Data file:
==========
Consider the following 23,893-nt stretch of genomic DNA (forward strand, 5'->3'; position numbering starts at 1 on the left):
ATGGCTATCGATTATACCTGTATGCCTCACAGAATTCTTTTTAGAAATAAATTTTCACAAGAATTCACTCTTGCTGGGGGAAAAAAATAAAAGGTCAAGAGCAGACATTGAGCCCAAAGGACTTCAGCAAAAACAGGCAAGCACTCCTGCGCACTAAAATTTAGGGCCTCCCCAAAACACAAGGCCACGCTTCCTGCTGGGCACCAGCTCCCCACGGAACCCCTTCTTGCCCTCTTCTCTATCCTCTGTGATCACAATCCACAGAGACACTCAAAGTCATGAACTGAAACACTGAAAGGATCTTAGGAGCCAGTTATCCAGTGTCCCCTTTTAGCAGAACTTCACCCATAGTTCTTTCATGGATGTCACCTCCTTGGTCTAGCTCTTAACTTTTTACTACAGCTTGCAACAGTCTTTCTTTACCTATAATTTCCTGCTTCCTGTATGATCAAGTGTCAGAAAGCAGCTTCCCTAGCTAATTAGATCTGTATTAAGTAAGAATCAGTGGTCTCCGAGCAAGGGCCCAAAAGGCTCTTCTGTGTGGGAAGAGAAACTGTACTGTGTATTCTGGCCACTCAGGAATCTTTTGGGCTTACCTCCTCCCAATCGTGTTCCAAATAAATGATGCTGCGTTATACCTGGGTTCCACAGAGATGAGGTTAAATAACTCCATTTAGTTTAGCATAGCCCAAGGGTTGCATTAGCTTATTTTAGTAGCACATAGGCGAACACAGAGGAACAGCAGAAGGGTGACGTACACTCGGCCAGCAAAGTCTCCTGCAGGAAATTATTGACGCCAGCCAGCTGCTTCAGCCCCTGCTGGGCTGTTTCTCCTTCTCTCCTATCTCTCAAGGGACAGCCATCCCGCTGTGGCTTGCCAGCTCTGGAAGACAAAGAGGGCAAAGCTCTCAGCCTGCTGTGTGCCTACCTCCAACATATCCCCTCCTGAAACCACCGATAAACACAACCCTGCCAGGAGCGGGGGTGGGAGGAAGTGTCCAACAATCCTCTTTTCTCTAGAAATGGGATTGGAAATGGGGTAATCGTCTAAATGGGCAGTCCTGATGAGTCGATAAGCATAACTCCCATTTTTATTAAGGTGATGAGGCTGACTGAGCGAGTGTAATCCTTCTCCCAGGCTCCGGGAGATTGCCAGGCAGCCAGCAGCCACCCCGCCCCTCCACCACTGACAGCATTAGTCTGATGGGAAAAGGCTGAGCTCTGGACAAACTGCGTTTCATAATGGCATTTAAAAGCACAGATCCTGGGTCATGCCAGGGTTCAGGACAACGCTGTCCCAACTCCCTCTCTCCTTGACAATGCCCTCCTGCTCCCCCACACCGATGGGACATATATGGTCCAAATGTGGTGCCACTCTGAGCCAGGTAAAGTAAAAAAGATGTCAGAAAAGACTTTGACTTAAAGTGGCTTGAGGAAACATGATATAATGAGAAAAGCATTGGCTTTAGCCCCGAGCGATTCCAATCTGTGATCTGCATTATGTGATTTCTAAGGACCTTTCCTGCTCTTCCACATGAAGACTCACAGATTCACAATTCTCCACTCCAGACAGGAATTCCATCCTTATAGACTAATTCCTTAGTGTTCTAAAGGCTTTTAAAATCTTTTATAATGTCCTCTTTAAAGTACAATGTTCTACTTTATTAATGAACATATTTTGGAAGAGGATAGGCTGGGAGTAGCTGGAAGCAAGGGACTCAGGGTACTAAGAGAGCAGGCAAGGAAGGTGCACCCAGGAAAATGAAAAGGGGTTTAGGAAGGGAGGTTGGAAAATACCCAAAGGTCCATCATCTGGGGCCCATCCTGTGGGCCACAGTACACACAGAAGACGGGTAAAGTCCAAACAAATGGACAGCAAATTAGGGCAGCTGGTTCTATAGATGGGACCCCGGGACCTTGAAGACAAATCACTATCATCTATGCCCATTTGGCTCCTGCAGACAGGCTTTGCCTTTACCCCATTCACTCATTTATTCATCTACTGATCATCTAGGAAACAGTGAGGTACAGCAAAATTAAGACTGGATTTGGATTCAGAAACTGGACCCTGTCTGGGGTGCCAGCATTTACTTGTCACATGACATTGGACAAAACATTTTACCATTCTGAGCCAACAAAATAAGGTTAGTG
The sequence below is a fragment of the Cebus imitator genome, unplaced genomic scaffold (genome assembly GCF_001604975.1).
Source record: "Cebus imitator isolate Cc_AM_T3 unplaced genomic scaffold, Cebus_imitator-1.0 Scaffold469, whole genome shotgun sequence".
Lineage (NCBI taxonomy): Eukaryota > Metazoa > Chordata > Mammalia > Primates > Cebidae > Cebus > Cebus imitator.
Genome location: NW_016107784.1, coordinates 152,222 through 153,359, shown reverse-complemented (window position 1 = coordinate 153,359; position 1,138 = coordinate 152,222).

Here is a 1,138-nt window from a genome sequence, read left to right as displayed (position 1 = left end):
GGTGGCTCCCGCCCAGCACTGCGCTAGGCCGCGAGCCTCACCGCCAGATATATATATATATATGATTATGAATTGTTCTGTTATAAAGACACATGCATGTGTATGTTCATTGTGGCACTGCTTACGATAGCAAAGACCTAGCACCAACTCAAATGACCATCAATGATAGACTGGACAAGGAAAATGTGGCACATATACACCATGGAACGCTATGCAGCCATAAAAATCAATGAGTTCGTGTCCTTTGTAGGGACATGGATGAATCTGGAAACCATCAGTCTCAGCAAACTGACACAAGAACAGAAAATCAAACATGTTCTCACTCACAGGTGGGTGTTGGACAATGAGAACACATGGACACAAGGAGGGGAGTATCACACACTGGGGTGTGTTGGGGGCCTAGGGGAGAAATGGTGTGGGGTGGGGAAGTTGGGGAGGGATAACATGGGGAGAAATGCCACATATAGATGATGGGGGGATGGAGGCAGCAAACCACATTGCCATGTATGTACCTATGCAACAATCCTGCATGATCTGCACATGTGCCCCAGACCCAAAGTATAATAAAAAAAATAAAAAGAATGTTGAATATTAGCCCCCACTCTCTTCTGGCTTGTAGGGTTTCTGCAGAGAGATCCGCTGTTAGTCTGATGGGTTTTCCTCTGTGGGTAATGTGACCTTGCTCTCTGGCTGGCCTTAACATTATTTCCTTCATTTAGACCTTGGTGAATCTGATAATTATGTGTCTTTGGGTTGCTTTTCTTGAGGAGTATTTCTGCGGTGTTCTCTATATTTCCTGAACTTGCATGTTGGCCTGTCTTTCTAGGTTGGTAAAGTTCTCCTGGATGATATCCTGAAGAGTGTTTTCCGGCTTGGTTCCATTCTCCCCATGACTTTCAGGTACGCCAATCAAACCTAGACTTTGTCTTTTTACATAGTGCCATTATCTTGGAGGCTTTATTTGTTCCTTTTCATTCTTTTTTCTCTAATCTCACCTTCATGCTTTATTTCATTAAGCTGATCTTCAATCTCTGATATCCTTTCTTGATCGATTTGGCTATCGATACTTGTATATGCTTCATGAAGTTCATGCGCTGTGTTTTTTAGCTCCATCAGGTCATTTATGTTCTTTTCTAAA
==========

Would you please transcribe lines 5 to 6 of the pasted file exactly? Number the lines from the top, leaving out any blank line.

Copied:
Lineage (NCBI taxonomy): Eukaryota > Metazoa > Chordata > Mammalia > Primates > Cebidae > Cebus > Cebus imitator.
Genome location: NW_016107784.1, coordinates 152,222 through 153,359, shown reverse-complemented (window position 1 = coordinate 153,359; position 1,138 = coordinate 152,222).